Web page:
You may have seen cars around town sporting a pink mustache. The drivers are part of Lyft, a new way to get around the Southland. An app on your smartphone will send a driver to pick you up. It's become a cheaper alternative to calling a cab.
Lyft drivers and passengers gathered to rally their base now that the city of Los Angeles has ordered the company to cease and desist. The city says Lyft and other rideshare companies like Sidecar and Uber are operating as unlicensed taxis.
But Lyft co-founder John Zimmer says they've gone through a set of regulations with the California Public Utilities Commission. Drivers have to pass criminal background and DMV checks, and must be insured.
"We have a million-dollar-per-driver per-occurrence policy," said Zimmer. "So the second someone is approved on the platform, they're added to that million-dollar policy per occurrence, per driver."
Cab companies like United Independent say the rideshare smartphone apps are cutting into their business. Taxi drivers say in order for them to operate, they have to play by the rules, while these new companies don't.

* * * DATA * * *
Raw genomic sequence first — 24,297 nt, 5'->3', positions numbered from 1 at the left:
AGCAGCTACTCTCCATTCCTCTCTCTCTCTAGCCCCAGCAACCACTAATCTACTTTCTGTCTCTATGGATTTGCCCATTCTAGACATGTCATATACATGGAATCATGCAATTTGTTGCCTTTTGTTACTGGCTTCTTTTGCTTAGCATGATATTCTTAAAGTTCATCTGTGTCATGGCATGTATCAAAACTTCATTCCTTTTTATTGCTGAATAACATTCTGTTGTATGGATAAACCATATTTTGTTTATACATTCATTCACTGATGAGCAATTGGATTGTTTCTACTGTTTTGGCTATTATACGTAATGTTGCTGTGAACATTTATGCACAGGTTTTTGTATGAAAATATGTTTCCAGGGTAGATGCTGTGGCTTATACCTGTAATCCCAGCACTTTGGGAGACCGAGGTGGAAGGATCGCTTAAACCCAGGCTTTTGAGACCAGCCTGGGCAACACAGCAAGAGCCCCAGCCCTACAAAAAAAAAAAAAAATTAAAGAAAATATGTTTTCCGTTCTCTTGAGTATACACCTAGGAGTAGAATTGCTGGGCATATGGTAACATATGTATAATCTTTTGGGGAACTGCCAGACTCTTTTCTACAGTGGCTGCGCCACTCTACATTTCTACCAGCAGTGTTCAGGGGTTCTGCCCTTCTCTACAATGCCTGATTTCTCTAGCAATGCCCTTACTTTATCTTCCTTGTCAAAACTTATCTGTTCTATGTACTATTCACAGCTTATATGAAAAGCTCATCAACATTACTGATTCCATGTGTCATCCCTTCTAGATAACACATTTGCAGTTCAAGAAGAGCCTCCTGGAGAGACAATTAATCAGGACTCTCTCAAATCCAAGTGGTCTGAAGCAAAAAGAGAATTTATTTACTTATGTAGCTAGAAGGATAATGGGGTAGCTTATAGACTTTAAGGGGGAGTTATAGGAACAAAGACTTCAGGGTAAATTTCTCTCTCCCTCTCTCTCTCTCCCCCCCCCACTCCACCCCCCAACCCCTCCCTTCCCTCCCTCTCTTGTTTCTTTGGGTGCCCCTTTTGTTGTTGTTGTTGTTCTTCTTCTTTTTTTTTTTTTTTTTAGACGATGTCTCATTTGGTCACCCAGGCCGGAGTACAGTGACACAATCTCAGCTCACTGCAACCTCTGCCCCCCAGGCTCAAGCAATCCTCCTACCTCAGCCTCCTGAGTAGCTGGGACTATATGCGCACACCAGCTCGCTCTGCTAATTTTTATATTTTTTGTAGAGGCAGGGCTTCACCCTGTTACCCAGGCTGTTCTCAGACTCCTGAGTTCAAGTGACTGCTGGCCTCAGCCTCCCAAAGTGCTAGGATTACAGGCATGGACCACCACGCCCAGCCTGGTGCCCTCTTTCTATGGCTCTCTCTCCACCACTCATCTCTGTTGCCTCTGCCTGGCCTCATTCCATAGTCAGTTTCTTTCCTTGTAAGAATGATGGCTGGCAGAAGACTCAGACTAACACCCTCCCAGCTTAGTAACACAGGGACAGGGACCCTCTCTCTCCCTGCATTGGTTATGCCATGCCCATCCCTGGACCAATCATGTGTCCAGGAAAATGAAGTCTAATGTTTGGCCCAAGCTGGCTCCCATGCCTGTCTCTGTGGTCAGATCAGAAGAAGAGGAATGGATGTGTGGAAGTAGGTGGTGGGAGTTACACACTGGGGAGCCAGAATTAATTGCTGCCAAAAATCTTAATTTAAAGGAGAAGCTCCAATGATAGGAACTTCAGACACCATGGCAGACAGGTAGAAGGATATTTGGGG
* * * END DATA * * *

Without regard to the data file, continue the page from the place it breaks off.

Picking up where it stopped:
"We pay franchise fees, we pay enforcement fees, we pay actual insurance fees, which the other companies do not have to pay at this point," said cab driver Michael Giles.
Lyft drivers and passengers say it's not only a means of transportation, but Lyft is becoming a community. And in a place as spread out as L.A., it can be faster and more affordable than taking a taxi.
"It's a perfect example of how technology and data and social networking can come together to cause improvements in real space, in the real world, and so far, they've done that, and I'd like to see them continue," said Lyft passenger Rob Dearborn.
Lyft supporters intend to make their case before the next L.A. City Council meeting.